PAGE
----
Republican presidential candidate Newt Gingrich listens to staff during visit to Children’s Hospital, Friday, January 20, 2012, in Charleston, South Carolina. (AP Photo/Matt Rourke)
A visit to the Southern Republican Leadership Conference Friday morning provided a window into the central conundrum of Newt Gingrich’s campaign: how a candidate could be so appealing to voters that he keeps resurging, and so flawed in his history and campaign execution that he may blow every opportunity.
Talking to voters showed how Gingrich is weathering the storm created by the embarrassing revelation that he asked his second wife, Marianne Gingrich, for an “open marriage” so that he could continue to cheat on her.
Outside the college basketball arena where the conference is being held, a group of older women who drove up more than five hours on Wednesday from Longwood, Florida, to canvass for Gingrich were waving signs for passing cars. They are happy to give Gingrich a pass on his infidelity. “I’ve read about how he changed his life and I believe him,” says Jane Yeacle. “He’s a lot more mature now. That was a long time ago.” The events in question were in 1999 when Gingrich was 56 years old. It was after his heroic exploits to which he devotes most of his stump speech: Republican electoral triumphs in 1980 and 1994 and the tax cuts of the 1980s and 1990s.
At the debate on CNN Thursday night Gingrich bellowed at moderator John King for asking about his ex-wife’s allegations. “I think the destructive, vicious, negative nature of much of the news media makes it harder to govern this country, harder to attract decent people to run for public office,” said Gingrich. Luckily Gingrich is not a decent person, so he’s still running for president.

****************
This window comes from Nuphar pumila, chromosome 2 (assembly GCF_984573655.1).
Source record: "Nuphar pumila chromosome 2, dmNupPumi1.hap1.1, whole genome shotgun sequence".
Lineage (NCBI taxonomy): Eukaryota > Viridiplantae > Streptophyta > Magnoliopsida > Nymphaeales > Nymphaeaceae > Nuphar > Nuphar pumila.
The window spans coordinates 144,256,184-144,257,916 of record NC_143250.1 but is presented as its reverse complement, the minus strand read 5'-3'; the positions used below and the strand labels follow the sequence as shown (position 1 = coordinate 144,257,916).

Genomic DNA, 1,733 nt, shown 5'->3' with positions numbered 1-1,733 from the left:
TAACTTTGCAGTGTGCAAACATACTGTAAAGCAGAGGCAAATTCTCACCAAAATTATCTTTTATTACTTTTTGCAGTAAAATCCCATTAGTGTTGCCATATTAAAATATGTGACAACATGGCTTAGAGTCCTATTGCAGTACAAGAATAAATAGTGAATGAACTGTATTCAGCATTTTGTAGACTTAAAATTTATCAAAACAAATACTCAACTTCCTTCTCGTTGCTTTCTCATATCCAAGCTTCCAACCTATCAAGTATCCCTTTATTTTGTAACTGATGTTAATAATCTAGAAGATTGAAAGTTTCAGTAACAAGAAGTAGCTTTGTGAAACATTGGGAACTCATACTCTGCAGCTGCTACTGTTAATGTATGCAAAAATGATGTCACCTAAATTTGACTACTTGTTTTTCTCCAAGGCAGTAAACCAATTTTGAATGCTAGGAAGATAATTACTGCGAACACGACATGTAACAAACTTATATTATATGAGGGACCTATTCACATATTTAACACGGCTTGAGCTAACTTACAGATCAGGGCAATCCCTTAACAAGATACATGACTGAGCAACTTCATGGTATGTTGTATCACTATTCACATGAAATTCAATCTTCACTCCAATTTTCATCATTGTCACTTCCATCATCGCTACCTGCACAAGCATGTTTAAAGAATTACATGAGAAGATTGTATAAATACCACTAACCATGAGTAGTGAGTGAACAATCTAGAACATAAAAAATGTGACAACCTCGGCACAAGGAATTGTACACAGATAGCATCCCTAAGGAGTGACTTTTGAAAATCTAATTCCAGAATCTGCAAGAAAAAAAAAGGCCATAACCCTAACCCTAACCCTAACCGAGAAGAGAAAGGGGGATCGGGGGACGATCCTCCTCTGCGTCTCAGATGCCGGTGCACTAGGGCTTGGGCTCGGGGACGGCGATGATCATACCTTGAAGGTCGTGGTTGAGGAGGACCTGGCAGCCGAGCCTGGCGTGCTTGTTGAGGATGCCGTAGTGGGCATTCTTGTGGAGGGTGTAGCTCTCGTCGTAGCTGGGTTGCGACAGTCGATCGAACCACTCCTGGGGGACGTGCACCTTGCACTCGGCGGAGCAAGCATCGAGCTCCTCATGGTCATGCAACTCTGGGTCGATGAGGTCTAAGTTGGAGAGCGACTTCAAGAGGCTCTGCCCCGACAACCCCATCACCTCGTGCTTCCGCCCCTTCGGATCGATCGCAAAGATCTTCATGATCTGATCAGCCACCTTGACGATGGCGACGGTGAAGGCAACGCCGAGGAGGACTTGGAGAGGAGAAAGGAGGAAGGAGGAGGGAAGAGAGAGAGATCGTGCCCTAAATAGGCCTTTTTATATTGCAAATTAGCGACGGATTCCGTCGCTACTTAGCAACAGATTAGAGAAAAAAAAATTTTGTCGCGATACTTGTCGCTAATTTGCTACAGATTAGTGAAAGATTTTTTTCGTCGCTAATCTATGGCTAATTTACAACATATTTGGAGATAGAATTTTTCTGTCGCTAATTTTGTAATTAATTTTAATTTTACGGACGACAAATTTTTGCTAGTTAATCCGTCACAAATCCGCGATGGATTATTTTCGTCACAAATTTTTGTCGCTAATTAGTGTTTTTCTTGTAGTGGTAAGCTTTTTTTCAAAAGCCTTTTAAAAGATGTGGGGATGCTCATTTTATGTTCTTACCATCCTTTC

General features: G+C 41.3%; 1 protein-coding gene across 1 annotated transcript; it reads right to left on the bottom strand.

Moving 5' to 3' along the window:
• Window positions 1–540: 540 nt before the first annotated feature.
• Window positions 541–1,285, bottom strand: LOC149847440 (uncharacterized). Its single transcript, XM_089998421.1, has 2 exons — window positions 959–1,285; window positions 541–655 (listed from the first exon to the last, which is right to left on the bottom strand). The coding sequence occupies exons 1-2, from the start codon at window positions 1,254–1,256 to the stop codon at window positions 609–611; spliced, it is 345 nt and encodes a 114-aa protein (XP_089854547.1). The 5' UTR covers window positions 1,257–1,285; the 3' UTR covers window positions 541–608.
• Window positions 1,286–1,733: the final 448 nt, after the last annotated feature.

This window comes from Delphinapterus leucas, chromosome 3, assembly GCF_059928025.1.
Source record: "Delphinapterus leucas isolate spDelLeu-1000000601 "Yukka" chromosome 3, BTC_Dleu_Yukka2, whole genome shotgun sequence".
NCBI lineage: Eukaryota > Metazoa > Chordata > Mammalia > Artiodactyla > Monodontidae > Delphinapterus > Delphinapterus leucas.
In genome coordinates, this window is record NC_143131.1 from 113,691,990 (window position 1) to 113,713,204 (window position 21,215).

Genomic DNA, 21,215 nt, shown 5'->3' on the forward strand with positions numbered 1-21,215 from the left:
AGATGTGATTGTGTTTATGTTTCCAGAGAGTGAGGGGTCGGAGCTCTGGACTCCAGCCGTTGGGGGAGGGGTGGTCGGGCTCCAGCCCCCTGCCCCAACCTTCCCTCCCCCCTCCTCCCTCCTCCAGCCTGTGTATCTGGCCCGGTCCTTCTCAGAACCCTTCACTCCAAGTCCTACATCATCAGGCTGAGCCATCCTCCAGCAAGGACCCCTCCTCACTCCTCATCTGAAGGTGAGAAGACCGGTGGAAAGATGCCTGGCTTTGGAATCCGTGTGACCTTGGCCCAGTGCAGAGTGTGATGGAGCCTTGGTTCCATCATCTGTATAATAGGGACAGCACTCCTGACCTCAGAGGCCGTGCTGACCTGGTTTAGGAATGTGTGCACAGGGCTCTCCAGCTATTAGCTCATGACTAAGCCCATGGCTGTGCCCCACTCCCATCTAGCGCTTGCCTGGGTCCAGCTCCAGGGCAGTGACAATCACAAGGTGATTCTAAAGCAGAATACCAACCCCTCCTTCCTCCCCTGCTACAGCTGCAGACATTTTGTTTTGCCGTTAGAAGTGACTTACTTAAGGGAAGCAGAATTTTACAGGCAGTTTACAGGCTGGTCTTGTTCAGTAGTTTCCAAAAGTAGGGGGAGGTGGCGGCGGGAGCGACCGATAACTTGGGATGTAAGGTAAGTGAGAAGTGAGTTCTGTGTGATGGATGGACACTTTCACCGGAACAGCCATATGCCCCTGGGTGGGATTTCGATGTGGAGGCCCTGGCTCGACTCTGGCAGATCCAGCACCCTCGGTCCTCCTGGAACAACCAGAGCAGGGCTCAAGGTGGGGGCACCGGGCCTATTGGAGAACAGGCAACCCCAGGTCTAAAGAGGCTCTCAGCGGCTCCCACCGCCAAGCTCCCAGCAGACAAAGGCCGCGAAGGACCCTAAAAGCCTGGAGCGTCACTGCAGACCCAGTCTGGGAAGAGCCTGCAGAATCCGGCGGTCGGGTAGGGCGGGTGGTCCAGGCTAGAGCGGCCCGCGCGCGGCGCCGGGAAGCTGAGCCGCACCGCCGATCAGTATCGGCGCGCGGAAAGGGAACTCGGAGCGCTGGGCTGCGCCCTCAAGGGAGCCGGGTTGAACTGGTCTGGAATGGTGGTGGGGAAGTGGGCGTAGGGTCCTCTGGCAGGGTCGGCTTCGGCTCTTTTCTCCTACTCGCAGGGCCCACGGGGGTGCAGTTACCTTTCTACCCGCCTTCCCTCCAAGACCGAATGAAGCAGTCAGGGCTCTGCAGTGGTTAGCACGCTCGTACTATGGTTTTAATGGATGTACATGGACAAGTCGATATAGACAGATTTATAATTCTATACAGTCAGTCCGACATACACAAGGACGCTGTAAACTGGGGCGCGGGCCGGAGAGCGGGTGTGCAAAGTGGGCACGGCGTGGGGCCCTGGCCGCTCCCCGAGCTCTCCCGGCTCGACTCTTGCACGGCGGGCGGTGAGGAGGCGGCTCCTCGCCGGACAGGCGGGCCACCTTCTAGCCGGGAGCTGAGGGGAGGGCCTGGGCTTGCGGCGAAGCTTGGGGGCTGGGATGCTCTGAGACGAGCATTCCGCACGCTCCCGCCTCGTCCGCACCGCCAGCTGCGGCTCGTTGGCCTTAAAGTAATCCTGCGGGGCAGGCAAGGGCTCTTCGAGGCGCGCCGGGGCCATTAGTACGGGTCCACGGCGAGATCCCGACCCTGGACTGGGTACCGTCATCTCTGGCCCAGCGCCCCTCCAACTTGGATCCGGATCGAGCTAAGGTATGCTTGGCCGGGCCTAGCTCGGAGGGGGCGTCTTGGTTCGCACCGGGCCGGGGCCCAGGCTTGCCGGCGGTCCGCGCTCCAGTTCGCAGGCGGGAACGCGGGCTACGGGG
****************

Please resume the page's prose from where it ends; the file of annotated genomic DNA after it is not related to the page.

The debate audience ate it up. Speaking at the SLRC this morning, conservative blogger Erick Golub summarized the sentiment with his opening joke: “I apologize for my voice. I went to the debate last night and the minute John King spoke he made me sick.”
The problem for Gingrich is that he has staked much of his career on arguing for the importance of family values and traditional marriage. After the debate his spokesman, R.C. Hammond, and his surrogate, J.C. Watts, clarified that the Gingrich campaign does not claim his marital history is off-limits, only that King should not have opened the debate by asking about it. Whether you think King should have waited an hour to ask his question or not, it hardly seems significant enough to justify the anger Gingrich displayed.